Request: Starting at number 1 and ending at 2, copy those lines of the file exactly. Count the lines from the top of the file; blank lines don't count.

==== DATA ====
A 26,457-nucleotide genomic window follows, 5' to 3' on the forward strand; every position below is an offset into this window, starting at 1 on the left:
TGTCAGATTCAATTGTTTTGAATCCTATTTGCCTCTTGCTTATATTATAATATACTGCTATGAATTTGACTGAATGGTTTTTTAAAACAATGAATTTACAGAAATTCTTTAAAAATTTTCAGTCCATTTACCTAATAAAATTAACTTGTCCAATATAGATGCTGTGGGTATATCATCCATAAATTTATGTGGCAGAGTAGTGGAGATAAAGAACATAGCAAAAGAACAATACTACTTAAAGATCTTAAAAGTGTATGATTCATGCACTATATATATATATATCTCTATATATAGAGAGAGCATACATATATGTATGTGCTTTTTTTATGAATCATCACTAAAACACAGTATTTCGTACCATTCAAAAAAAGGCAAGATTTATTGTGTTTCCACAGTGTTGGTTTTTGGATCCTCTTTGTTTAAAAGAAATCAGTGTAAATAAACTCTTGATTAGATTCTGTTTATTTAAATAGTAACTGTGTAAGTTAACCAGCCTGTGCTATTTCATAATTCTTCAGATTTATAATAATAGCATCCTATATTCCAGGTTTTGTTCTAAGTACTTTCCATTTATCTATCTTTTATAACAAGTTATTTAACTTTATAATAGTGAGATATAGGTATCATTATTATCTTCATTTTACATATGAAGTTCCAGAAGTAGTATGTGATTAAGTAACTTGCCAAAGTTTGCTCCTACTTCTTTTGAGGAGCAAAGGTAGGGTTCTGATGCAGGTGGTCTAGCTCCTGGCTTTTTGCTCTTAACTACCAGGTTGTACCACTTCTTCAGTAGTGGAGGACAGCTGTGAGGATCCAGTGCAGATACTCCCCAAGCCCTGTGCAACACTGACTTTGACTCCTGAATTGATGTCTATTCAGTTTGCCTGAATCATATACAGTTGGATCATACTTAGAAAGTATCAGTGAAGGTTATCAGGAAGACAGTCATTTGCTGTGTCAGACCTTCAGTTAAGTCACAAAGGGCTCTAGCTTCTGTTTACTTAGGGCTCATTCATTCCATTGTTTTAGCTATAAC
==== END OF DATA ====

A 26,457-nucleotide genomic window follows, 5' to 3' on the forward strand; every position below is an offset into this window, starting at 1 on the left:
TGTCAGATTCAATTGTTTTGAATCCTATTTGCCTCTTGCTTATATTATAATATACTGCTATGAATTTGACTGAATGGTTTTTTAAAACAATGAATTTACAGAAATTCTTTAAAAATTTTCAGTCCATTTACCTAATAAAATTAACTTGTCCAATATAGATGCTGTGGGTATATCATCCATAAATTTATGTGGCAGAGTAGTGGAGATAAAGAACATAGCAAAAGAACAATACTACTTAAAGATCTTAAAAGTGTATGATTCATGCACTATATATATATATATCTCTATATATAGAGAGAGCATACATATATGTATGTGCTTTTTTTATGAATCATCACTAAAACACAGTATTTCGTACCATTCAAAAAAAGGCAAGATTTATTGTGTTTCCACAGTGTTGGTTTTTGGATCCTCTTTGTTTAAAAGAAATCAGTGTAAATAAACTCTTGATTAGATTCTGTTTATTTAAATAGTAACTGTGTAAGTTAACCAGCCTGTGCTATTTCATAATTCTTCAGATTTATAATAATAGCATCCTATATTCCAGGTTTTGTTCTAAGTACTTTCCATTTATCTATCTTTTATAACAAGTTATTTAACTTTATAATAGTGAGATATAGGTATCATTATTATCTTCATTTTACATATGAAGTTCCAGAAGTAGTATGTGATTAAGTAACTTGCCAAAGTTTGCTCCTACTTCTTTTGAGGAGCAAAGGTAGGGTTCTGATGCAGGTGGTCTAGCTCCTGGCTTTTTGCTCTTAACTACCAGGTTGTACCACTTCTTCAGTAGTGGAGGACAGCTGTGAGGATCCAGTGCAGATACTCCCCAAGCCCTGTGCAACACTGACTTTGACTCCTGAATTGATGTCTATTCAGTTTGCCTGAATCATATACAGTTGGATCATACTTAGAAAGTATCAGTGAAGGTTATCAGGAAGACAGTCATTTGCTGTGTCAGACCTTCAGTTAAGTCACAAAGGGCTCTAGCTTCTGTTTACTTAGGGCTCATTCATTCCATTGTTTTAGCTATAAC